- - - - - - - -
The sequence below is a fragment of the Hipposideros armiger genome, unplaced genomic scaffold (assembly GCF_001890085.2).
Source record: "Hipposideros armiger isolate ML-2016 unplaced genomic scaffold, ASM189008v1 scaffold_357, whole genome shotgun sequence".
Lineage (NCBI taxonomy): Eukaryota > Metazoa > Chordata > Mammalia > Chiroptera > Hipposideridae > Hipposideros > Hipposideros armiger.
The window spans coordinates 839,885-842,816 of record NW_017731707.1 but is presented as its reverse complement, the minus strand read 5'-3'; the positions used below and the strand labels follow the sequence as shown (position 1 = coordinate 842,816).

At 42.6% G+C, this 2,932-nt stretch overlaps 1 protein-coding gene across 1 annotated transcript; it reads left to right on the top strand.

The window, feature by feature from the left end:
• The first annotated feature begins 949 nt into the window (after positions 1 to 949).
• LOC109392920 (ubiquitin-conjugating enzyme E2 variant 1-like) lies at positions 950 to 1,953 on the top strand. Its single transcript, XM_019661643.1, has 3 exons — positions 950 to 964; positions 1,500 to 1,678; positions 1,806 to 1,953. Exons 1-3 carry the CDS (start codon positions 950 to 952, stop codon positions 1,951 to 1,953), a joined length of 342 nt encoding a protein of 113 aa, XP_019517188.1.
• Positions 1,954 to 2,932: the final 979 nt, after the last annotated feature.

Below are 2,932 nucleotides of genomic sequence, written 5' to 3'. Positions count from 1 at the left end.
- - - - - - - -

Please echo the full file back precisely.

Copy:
The sequence below is a fragment of the Hipposideros armiger genome, unplaced genomic scaffold (assembly GCF_001890085.2).
Source record: "Hipposideros armiger isolate ML-2016 unplaced genomic scaffold, ASM189008v1 scaffold_357, whole genome shotgun sequence".
Lineage (NCBI taxonomy): Eukaryota > Metazoa > Chordata > Mammalia > Chiroptera > Hipposideridae > Hipposideros > Hipposideros armiger.
The window spans coordinates 839,885-842,816 of record NW_017731707.1 but is presented as its reverse complement, the minus strand read 5'-3'; the positions used below and the strand labels follow the sequence as shown (position 1 = coordinate 842,816).

At 42.6% G+C, this 2,932-nt stretch overlaps 1 protein-coding gene across 1 annotated transcript; it reads left to right on the top strand.

The window, feature by feature from the left end:
• The first annotated feature begins 949 nt into the window (after positions 1 to 949).
• LOC109392920 (ubiquitin-conjugating enzyme E2 variant 1-like) lies at positions 950 to 1,953 on the top strand. Its single transcript, XM_019661643.1, has 3 exons — positions 950 to 964; positions 1,500 to 1,678; positions 1,806 to 1,953. Exons 1-3 carry the CDS (start codon positions 950 to 952, stop codon positions 1,951 to 1,953), a joined length of 342 nt encoding a protein of 113 aa, XP_019517188.1.
• Positions 1,954 to 2,932: the final 979 nt, after the last annotated feature.

Below are 2,932 nucleotides of genomic sequence, written 5' to 3'. Positions count from 1 at the left end.